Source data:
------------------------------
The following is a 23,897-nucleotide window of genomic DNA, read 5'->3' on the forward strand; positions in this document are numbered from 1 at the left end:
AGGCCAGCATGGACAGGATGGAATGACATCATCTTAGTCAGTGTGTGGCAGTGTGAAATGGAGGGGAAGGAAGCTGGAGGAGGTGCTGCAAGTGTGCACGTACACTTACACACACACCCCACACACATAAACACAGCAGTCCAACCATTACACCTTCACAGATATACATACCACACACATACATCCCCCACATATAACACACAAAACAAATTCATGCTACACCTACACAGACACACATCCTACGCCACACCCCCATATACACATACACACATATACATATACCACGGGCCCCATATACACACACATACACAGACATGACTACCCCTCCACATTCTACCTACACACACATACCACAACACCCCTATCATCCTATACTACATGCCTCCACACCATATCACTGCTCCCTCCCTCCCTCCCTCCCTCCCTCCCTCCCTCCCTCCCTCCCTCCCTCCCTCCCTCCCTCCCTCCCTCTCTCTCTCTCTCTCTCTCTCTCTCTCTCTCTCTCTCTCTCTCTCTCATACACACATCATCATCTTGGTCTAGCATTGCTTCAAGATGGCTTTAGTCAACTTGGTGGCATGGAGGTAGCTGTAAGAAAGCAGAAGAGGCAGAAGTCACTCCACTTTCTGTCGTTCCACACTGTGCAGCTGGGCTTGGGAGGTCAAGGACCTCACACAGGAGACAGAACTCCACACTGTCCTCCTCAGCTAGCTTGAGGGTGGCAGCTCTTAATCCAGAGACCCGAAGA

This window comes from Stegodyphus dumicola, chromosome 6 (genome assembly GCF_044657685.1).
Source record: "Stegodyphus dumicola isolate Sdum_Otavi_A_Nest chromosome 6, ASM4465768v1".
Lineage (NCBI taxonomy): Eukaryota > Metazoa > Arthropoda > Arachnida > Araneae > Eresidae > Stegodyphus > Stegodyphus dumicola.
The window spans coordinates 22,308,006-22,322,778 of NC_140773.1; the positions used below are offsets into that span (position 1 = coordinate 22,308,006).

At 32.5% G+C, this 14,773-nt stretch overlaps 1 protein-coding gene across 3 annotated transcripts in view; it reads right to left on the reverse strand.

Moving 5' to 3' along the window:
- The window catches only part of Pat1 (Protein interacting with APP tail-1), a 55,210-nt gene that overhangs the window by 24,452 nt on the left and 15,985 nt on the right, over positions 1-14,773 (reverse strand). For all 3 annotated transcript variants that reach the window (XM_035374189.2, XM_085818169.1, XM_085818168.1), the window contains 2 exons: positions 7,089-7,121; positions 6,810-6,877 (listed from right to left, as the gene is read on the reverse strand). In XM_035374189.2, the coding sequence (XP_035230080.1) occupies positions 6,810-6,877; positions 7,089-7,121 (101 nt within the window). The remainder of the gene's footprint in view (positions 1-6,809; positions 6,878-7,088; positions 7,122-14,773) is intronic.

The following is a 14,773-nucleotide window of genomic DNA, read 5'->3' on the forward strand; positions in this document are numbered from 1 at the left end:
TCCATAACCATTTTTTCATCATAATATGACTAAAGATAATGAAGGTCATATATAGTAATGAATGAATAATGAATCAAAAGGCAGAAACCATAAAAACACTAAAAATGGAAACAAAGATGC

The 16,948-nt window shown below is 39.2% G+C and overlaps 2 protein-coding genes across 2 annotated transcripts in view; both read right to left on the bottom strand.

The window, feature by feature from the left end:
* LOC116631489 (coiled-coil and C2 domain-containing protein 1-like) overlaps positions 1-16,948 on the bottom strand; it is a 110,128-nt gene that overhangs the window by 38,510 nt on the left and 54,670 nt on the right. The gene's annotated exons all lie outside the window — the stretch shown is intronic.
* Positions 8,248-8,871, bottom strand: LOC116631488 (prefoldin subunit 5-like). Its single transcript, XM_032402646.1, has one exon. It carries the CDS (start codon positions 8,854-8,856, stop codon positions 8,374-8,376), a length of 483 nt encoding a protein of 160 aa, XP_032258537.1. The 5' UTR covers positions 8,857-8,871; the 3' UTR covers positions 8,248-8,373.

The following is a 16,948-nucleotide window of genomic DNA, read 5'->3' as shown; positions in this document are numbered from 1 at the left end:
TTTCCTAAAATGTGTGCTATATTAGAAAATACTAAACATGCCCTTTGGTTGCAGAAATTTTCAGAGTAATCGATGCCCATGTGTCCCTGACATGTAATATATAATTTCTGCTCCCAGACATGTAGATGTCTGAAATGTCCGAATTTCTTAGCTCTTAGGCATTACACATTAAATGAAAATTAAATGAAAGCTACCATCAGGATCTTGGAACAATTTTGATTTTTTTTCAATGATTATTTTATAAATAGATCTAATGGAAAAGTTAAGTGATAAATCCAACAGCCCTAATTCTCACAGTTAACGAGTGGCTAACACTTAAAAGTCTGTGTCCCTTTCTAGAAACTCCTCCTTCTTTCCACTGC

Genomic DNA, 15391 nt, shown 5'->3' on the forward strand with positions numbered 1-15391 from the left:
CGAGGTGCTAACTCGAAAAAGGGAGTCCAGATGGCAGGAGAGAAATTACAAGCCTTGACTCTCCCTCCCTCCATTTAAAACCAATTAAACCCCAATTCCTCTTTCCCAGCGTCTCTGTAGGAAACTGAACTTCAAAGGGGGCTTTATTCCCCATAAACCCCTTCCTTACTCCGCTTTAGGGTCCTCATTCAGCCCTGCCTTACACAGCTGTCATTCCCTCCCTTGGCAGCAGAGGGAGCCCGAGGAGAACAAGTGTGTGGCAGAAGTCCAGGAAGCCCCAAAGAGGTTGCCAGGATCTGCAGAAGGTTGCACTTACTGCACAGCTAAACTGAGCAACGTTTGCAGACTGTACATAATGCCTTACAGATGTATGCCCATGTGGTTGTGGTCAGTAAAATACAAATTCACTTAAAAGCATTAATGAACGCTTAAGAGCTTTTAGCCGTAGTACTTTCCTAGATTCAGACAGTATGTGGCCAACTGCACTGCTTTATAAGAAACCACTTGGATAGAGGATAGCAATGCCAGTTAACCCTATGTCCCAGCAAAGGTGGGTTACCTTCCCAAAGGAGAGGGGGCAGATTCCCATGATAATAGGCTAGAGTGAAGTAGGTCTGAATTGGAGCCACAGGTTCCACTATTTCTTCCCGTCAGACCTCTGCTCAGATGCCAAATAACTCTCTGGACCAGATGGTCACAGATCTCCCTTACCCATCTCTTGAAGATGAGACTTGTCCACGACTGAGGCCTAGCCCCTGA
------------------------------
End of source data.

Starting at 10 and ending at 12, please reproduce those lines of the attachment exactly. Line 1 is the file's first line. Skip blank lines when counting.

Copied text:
The following is a 14,773-nucleotide window of genomic DNA, read 5'->3' on the forward strand; positions in this document are numbered from 1 at the left end:
TCCATAACCATTTTTTCATCATAATATGACTAAAGATAATGAAGGTCATATATAGTAATGAATGAATAATGAATCAAAAGGCAGAAACCATAAAAACACTAAAAATGGAAACAAAGATGC

The 16,948-nt window shown below is 39.2% G+C and overlaps 2 protein-coding genes across 2 annotated transcripts in view; both read right to left on the bottom strand.